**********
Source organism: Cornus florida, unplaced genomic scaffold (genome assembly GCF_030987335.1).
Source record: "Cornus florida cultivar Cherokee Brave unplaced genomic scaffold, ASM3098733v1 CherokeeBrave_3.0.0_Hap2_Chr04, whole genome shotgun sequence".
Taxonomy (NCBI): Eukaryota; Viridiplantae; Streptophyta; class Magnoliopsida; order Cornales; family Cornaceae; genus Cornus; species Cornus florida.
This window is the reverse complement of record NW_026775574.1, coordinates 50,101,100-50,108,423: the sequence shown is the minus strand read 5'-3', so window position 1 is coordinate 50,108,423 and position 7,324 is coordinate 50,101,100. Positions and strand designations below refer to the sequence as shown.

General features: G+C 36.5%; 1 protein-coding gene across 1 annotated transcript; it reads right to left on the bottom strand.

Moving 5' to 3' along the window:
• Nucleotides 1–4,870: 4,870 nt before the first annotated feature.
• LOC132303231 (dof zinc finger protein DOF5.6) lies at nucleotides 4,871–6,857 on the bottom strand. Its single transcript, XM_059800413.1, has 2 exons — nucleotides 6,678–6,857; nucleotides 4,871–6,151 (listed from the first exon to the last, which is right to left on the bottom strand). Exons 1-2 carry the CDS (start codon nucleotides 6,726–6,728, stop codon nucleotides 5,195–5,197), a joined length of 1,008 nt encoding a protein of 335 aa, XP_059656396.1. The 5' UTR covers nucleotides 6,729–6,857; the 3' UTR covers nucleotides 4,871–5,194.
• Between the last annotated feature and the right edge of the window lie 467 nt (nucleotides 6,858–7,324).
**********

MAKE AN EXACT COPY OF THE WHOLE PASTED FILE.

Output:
Source organism: Cornus florida, unplaced genomic scaffold (genome assembly GCF_030987335.1).
Source record: "Cornus florida cultivar Cherokee Brave unplaced genomic scaffold, ASM3098733v1 CherokeeBrave_3.0.0_Hap2_Chr04, whole genome shotgun sequence".
Taxonomy (NCBI): Eukaryota; Viridiplantae; Streptophyta; class Magnoliopsida; order Cornales; family Cornaceae; genus Cornus; species Cornus florida.
This window is the reverse complement of record NW_026775574.1, coordinates 50,101,100-50,108,423: the sequence shown is the minus strand read 5'-3', so window position 1 is coordinate 50,108,423 and position 7,324 is coordinate 50,101,100. Positions and strand designations below refer to the sequence as shown.

General features: G+C 36.5%; 1 protein-coding gene across 1 annotated transcript; it reads right to left on the bottom strand.

Moving 5' to 3' along the window:
• Nucleotides 1–4,870: 4,870 nt before the first annotated feature.
• LOC132303231 (dof zinc finger protein DOF5.6) lies at nucleotides 4,871–6,857 on the bottom strand. Its single transcript, XM_059800413.1, has 2 exons — nucleotides 6,678–6,857; nucleotides 4,871–6,151 (listed from the first exon to the last, which is right to left on the bottom strand). Exons 1-2 carry the CDS (start codon nucleotides 6,726–6,728, stop codon nucleotides 5,195–5,197), a joined length of 1,008 nt encoding a protein of 335 aa, XP_059656396.1. The 5' UTR covers nucleotides 6,729–6,857; the 3' UTR covers nucleotides 4,871–5,194.
• Between the last annotated feature and the right edge of the window lie 467 nt (nucleotides 6,858–7,324).